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The Recipes Ottolenghi Includes in Every Book (& How He Tweaks Them)

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That ingredient you buy every single time you go to the market? The dish you'd happily eat five days in a row, tweaking just slightly each time? It's not just you! Even Yotam Ottolenghi, one of the most-celebrated contemporary cookbook writers, has his fallbacks: Eggplant, butternut squash, and figs, burnt, roasted, and turned into salad.

These ingredients and their respective dishes appear time and time again over the course of his five books (which we mapped out for you earlier this week).

How to Navigate Ottolenghi's Suite of Books
How to Navigate Ottolenghi's Suite of Books

The consistency suggests that these ingredients and cooking techniques are some of Ottolenghi's standbys—his cache of reliable and versatile MVPs—and the variations (sometimes subtle!) show his changing fixations and the progression of the books over time. As Ottolenghi himself has said of roasted squash and eggplant, "any new player has to have very good credentials to gain the respect of the old-timers and get a look-in on the menu."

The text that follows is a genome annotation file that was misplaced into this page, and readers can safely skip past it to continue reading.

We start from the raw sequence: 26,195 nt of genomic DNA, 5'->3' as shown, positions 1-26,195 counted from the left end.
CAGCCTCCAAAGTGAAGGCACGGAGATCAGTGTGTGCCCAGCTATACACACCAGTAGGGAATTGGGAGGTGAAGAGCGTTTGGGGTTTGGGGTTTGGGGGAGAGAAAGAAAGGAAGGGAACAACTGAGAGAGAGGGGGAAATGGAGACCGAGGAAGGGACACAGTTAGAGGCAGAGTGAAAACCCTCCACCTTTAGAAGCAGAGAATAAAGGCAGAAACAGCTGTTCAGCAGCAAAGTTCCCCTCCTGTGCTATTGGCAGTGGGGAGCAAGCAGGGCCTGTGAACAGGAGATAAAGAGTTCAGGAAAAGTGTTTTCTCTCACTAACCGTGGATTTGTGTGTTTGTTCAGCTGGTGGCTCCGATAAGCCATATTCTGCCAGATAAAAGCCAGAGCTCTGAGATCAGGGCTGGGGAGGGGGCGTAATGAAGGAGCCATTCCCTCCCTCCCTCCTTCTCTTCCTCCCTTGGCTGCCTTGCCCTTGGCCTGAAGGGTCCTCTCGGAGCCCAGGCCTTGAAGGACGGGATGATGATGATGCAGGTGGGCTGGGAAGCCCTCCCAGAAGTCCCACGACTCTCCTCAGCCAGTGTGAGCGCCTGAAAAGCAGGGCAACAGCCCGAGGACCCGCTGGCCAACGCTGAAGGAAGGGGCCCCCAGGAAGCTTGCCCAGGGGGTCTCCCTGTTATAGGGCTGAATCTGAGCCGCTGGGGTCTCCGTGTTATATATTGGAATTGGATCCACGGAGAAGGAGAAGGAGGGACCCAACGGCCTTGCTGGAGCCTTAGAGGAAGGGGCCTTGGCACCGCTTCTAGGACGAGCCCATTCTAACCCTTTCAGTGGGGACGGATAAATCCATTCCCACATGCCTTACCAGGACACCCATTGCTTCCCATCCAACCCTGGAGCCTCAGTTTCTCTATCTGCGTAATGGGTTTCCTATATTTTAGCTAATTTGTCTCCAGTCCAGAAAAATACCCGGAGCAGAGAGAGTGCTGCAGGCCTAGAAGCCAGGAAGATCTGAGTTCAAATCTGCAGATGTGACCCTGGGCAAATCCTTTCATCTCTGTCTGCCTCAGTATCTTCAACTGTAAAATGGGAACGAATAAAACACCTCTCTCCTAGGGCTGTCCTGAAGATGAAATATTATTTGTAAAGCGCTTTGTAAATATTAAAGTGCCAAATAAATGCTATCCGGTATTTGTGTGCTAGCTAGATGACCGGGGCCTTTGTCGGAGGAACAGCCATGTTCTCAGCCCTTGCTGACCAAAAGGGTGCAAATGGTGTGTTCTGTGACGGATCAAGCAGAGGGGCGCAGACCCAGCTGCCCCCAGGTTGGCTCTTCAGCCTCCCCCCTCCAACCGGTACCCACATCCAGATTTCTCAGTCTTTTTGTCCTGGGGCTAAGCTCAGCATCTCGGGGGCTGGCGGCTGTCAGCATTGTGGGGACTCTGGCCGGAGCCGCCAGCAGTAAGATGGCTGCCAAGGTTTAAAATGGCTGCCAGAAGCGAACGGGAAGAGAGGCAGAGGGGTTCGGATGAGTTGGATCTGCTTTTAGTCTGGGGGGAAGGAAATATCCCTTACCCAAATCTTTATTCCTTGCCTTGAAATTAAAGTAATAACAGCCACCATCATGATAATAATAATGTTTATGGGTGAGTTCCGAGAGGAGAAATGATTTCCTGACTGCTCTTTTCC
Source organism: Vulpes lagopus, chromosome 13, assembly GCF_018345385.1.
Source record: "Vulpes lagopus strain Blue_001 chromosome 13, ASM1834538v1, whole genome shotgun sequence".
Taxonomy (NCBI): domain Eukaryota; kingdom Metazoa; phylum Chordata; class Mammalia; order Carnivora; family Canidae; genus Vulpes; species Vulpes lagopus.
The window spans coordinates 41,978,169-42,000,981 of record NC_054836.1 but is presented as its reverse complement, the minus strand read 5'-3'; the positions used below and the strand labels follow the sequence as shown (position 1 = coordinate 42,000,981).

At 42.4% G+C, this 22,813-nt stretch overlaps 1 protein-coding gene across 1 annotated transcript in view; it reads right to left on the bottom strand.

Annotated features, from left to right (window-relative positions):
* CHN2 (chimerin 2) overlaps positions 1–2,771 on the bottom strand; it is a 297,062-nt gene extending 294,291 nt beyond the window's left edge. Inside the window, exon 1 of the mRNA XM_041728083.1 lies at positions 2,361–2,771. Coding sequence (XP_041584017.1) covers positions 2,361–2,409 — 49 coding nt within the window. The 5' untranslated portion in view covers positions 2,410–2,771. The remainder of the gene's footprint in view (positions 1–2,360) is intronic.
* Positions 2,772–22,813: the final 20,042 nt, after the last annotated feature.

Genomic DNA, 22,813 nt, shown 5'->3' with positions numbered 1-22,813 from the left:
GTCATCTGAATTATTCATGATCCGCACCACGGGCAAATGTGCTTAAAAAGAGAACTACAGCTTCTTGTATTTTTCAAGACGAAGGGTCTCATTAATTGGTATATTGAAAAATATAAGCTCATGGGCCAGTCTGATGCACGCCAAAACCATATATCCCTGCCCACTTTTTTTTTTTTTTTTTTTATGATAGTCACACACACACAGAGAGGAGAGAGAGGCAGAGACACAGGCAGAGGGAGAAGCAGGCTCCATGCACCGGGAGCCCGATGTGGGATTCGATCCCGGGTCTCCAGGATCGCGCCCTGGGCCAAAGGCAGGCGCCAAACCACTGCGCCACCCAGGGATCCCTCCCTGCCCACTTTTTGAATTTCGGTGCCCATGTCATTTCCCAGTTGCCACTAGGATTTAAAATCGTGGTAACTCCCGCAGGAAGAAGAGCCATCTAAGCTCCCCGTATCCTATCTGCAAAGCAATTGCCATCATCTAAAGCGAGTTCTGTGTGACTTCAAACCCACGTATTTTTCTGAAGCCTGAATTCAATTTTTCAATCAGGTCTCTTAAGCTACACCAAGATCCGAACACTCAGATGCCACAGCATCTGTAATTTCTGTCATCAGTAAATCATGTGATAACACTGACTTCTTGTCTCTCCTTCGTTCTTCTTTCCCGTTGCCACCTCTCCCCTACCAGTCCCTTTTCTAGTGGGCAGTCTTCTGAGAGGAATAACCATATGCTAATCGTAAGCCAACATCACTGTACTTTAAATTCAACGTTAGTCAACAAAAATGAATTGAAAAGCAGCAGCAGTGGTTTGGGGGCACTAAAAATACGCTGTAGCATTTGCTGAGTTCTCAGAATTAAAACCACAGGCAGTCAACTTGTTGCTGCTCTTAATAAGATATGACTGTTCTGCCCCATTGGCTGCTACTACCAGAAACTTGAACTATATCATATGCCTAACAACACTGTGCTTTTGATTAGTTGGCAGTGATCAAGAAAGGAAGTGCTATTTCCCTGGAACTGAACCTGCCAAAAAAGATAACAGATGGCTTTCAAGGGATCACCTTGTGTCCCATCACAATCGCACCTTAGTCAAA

Take a look at how some of Ottolenghi's signature dishes have evolved over the course of his books (and try to figure out how the new kids have earned their cred):

Roasted becomes burnt becomes South Asian becomes smoked (and a single component of a very involved dish).

Roasted squash goes from accessory to centerpiece and back again.

Raw and simple becomes complicated, then takes on a cooked component, then gets caramelized (ahh!), and finally, ceases to exist.

What's your signature, ever-evolving dish? Tell us in the comments below!

Graphics by Tim McSweeney

Tags: Illustrations